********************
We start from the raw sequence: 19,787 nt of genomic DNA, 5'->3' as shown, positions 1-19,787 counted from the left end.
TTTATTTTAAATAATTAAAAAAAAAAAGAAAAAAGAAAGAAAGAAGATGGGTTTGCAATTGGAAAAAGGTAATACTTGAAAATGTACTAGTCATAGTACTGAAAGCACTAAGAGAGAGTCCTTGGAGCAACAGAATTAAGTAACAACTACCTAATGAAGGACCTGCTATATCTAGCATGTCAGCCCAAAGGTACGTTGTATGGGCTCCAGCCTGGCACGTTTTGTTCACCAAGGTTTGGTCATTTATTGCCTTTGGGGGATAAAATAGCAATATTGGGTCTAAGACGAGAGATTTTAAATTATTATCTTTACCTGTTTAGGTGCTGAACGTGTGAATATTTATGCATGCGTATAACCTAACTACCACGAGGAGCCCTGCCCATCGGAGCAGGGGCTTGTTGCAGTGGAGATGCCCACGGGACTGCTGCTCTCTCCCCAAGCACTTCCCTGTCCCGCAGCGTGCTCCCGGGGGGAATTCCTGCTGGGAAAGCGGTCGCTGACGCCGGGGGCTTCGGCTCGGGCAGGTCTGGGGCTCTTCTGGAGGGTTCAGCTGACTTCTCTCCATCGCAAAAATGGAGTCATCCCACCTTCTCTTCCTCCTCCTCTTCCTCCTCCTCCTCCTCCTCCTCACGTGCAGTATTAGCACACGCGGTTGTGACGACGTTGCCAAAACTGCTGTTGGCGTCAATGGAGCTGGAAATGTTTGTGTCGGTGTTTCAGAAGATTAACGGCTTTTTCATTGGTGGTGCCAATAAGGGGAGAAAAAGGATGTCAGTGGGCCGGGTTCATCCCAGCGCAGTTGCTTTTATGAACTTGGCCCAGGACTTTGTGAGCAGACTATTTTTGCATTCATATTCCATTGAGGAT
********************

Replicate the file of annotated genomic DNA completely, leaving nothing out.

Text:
We start from the raw sequence: 19,787 nt of genomic DNA, 5'->3' as shown, positions 1-19,787 counted from the left end.
TTTATTTTAAATAATTAAAAAAAAAAAGAAAAAAGAAAGAAAGAAGATGGGTTTGCAATTGGAAAAAGGTAATACTTGAAAATGTACTAGTCATAGTACTGAAAGCACTAAGAGAGAGTCCTTGGAGCAACAGAATTAAGTAACAACTACCTAATGAAGGACCTGCTATATCTAGCATGTCAGCCCAAAGGTACGTTGTATGGGCTCCAGCCTGGCACGTTTTGTTCACCAAGGTTTGGTCATTTATTGCCTTTGGGGGATAAAATAGCAATATTGGGTCTAAGACGAGAGATTTTAAATTATTATCTTTACCTGTTTAGGTGCTGAACGTGTGAATATTTATGCATGCGTATAACCTAACTACCACGAGGAGCCCTGCCCATCGGAGCAGGGGCTTGTTGCAGTGGAGATGCCCACGGGACTGCTGCTCTCTCCCCAAGCACTTCCCTGTCCCGCAGCGTGCTCCCGGGGGGAATTCCTGCTGGGAAAGCGGTCGCTGACGCCGGGGGCTTCGGCTCGGGCAGGTCTGGGGCTCTTCTGGAGGGTTCAGCTGACTTCTCTCCATCGCAAAAATGGAGTCATCCCACCTTCTCTTCCTCCTCCTCTTCCTCCTCCTCCTCCTCCTCCTCACGTGCAGTATTAGCACACGCGGTTGTGACGACGTTGCCAAAACTGCTGTTGGCGTCAATGGAGCTGGAAATGTTTGTGTCGGTGTTTCAGAAGATTAACGGCTTTTTCATTGGTGGTGCCAATAAGGGGAGAAAAAGGATGTCAGTGGGCCGGGTTCATCCCAGCGCAGTTGCTTTTATGAACTTGGCCCAGGACTTTGTGAGCAGACTATTTTTGCATTCATATTCCATTGAGGAT